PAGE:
Quite a few years back, a client asked us about providing a web-based system. (I'll leave out the details.) My colleague found an open source system using php/mysql (and untouched for over 5 years at that time) and asked if I could rebrand it and get it working for a demo. A week later, after much swearing we had something that worked and presented it to the client. More than two years passed when they asked to see that system again, and this time decided they wanted it. 4 months before the final product was to be delivered, I made a stand and refused to do any more work in PHP. The product was rewritten from scratch in a proper maintainable language/framework and delivered on time. I hope I never see php again!
I have (so far ) succeeded to avoid the situation by listing the languages I know and want to work in in my resume. I do not mention ADA, COBOL and several others because I do not want to work with them.
I am relatively language agnostic - I am not such a purist that I will refuse to work in any modern .NET language, including Visual Basic.
I had a series of Windows Services to write and my boss said I had to use VB instead of my preferred C# as "all the company code" was in VB. I then noticed we had a couple of stand-alone applications written in C#. Everything else was web-pages in VB.
I pointed these applications out as C# and that my boss had been the one to write most of them!
He conceded that I could use C# for the services as long as all my web-pages were in VB. Success!
- I would love to change the world, but they won’t give me the source code.
I had a consulting gig where I was asked to write the same product in multiple programming languages. I listed the reasons why this is a terrible idea. After some back-and-forth, they understood why using 1 programming language for 1 product (a simple Web app) was the right approach.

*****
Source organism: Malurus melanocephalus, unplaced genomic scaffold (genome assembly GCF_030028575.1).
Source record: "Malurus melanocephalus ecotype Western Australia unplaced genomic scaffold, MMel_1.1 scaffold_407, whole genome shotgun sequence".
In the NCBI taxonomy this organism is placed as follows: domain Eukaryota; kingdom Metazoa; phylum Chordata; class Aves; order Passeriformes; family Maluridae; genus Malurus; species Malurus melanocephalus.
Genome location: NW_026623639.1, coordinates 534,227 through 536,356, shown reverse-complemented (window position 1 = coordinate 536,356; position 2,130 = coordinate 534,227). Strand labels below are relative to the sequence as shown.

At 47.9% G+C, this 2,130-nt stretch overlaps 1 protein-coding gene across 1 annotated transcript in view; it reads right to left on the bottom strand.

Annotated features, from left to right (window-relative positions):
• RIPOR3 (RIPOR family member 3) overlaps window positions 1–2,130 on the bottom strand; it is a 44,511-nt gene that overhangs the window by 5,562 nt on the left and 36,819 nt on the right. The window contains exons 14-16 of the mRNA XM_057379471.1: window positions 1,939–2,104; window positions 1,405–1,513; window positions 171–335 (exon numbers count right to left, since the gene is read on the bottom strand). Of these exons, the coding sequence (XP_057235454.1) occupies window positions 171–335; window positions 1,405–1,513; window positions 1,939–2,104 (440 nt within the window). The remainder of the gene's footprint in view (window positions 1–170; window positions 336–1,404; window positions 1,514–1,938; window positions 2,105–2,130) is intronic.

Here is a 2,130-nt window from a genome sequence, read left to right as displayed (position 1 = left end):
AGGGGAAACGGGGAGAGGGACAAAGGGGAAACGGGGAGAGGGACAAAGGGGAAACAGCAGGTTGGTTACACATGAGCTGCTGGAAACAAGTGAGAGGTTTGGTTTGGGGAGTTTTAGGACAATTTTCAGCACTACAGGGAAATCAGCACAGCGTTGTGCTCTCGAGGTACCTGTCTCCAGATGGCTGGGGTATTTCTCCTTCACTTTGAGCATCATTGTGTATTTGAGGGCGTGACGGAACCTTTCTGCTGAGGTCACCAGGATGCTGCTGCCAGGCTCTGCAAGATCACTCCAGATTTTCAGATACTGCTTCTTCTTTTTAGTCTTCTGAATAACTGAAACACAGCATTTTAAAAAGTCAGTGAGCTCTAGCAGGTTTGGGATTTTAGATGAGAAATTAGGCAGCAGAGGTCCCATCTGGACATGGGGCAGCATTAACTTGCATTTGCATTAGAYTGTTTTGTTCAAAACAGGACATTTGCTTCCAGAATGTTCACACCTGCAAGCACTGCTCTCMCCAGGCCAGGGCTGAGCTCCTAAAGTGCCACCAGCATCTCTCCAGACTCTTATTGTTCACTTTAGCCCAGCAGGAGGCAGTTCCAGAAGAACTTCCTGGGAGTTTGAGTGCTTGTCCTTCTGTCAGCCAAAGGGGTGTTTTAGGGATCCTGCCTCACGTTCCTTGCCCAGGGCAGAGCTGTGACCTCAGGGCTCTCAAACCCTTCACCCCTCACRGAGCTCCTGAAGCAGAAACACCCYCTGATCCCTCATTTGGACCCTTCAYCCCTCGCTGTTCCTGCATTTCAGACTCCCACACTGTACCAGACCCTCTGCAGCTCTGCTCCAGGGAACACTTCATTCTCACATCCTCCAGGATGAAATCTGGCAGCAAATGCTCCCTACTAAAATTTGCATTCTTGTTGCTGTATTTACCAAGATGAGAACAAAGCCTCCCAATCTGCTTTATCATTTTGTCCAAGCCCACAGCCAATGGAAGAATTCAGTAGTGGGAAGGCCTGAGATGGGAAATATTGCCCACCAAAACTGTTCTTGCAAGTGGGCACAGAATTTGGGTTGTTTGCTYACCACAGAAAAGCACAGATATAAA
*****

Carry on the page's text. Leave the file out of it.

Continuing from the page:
In full-time gigs, I pushed back, but ultimately relented because that's what I was being paid to do. And since the company was willing to pay for training, I would've been foolish to say no.
It has been my experience that if you refuse to do a task then you get dismissed, and that includes being forced to code in VB/VB.Net. Now, if you are self-employed then you call the shots and no one can force you to do anything...mostly.
So, you try to negotiate, but in the end, if management want's to abuse you, then they abuse you, and you will take it, and like it, or you will go work for another pimp.
... most customers care about their problem being solved not how it is solved (and if they do, then I stay clear of them since they have heard something out of context which would make the project hell and convincing them otherwise would be a waste of time and effort).
I do however stay clear of languages which force you to do compilation in your head before writing code (like c++, php) or don't have debuggers.
to do compilation in your head before writing code (like c++, php)
PHP is an interpreter, so you are one step ahead if you already compile it in your head before writing the code. But yes, interpreters are worthless, especially because they are unable to detect many errors before finally hitting the row at runtime.
But what's the problem with C++? It usually is a compiler, so why do you need to compile the code in your head? Knowing beforehand what kind of code you can expect may be enormously helpful, but the greatest part of all C++ programmers apparently have somehow managed to stay afloat with obviously not even as much as a clue to what they were doing.
Nonetheless, I did a work-around and duplicated the entire VFP application as my first C#, excusing it as a way to learn that language. The VFP ran for a few months, the C#, for about eight years. The interfaces were made nearly indistinguishable - although the change wasn't a guarded secret (just unannounced until asked).
At the time, by the way, MicroSloth had already announced they were dropping all support for VFP. The IT Director who insisted on that, knowing, in fact that I hated the language and hardly knew it, was eventually give the Pink Slip.